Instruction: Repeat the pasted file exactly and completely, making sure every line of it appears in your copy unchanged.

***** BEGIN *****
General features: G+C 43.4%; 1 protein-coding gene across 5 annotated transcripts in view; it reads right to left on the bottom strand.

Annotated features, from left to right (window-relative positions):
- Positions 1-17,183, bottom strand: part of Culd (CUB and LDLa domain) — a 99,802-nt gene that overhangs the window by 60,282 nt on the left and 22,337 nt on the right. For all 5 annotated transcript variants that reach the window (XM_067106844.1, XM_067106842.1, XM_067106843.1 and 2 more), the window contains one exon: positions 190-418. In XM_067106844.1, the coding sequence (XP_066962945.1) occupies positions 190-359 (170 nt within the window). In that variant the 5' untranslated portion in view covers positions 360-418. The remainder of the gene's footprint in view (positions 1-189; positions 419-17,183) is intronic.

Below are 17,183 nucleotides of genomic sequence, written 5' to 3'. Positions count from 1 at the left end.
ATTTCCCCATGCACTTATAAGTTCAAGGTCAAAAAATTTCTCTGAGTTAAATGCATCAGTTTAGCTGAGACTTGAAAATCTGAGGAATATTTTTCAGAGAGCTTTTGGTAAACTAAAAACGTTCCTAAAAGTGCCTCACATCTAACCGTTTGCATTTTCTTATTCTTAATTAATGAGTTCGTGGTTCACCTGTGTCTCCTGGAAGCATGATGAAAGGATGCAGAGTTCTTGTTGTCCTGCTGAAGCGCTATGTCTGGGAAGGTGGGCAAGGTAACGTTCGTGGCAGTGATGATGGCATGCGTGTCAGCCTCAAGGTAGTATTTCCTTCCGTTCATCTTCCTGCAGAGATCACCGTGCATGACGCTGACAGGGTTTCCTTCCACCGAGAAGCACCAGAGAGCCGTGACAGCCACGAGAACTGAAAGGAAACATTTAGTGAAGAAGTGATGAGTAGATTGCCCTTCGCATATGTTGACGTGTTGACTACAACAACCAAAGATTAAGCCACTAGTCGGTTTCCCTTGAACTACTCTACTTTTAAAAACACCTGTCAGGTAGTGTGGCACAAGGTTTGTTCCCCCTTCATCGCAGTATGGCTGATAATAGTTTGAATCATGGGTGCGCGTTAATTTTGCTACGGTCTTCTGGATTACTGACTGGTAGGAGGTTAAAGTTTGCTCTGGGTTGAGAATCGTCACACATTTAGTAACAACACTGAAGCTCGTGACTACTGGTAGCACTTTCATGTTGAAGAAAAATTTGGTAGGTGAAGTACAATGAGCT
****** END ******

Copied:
General features: G+C 43.4%; 1 protein-coding gene across 5 annotated transcripts in view; it reads right to left on the bottom strand.

Annotated features, from left to right (window-relative positions):
- Positions 1-17,183, bottom strand: part of Culd (CUB and LDLa domain) — a 99,802-nt gene that overhangs the window by 60,282 nt on the left and 22,337 nt on the right. For all 5 annotated transcript variants that reach the window (XM_067106844.1, XM_067106842.1, XM_067106843.1 and 2 more), the window contains one exon: positions 190-418. In XM_067106844.1, the coding sequence (XP_066962945.1) occupies positions 190-359 (170 nt within the window). In that variant the 5' untranslated portion in view covers positions 360-418. The remainder of the gene's footprint in view (positions 1-189; positions 419-17,183) is intronic.

Below are 17,183 nucleotides of genomic sequence, written 5' to 3'. Positions count from 1 at the left end.
ATTTCCCCATGCACTTATAAGTTCAAGGTCAAAAAATTTCTCTGAGTTAAATGCATCAGTTTAGCTGAGACTTGAAAATCTGAGGAATATTTTTCAGAGAGCTTTTGGTAAACTAAAAACGTTCCTAAAAGTGCCTCACATCTAACCGTTTGCATTTTCTTATTCTTAATTAATGAGTTCGTGGTTCACCTGTGTCTCCTGGAAGCATGATGAAAGGATGCAGAGTTCTTGTTGTCCTGCTGAAGCGCTATGTCTGGGAAGGTGGGCAAGGTAACGTTCGTGGCAGTGATGATGGCATGCGTGTCAGCCTCAAGGTAGTATTTCCTTCCGTTCATCTTCCTGCAGAGATCACCGTGCATGACGCTGACAGGGTTTCCTTCCACCGAGAAGCACCAGAGAGCCGTGACAGCCACGAGAACTGAAAGGAAACATTTAGTGAAGAAGTGATGAGTAGATTGCCCTTCGCATATGTTGACGTGTTGACTACAACAACCAAAGATTAAGCCACTAGTCGGTTTCCCTTGAACTACTCTACTTTTAAAAACACCTGTCAGGTAGTGTGGCACAAGGTTTGTTCCCCCTTCATCGCAGTATGGCTGATAATAGTTTGAATCATGGGTGCGCGTTAATTTTGCTACGGTCTTCTGGATTACTGACTGGTAGGAGGTTAAAGTTTGCTCTGGGTTGAGAATCGTCACACATTTAGTAACAACACTGAAGCTCGTGACTACTGGTAGCACTTTCATGTTGAAGAAAAATTTGGTAGGTGAAGTACAATGAGCT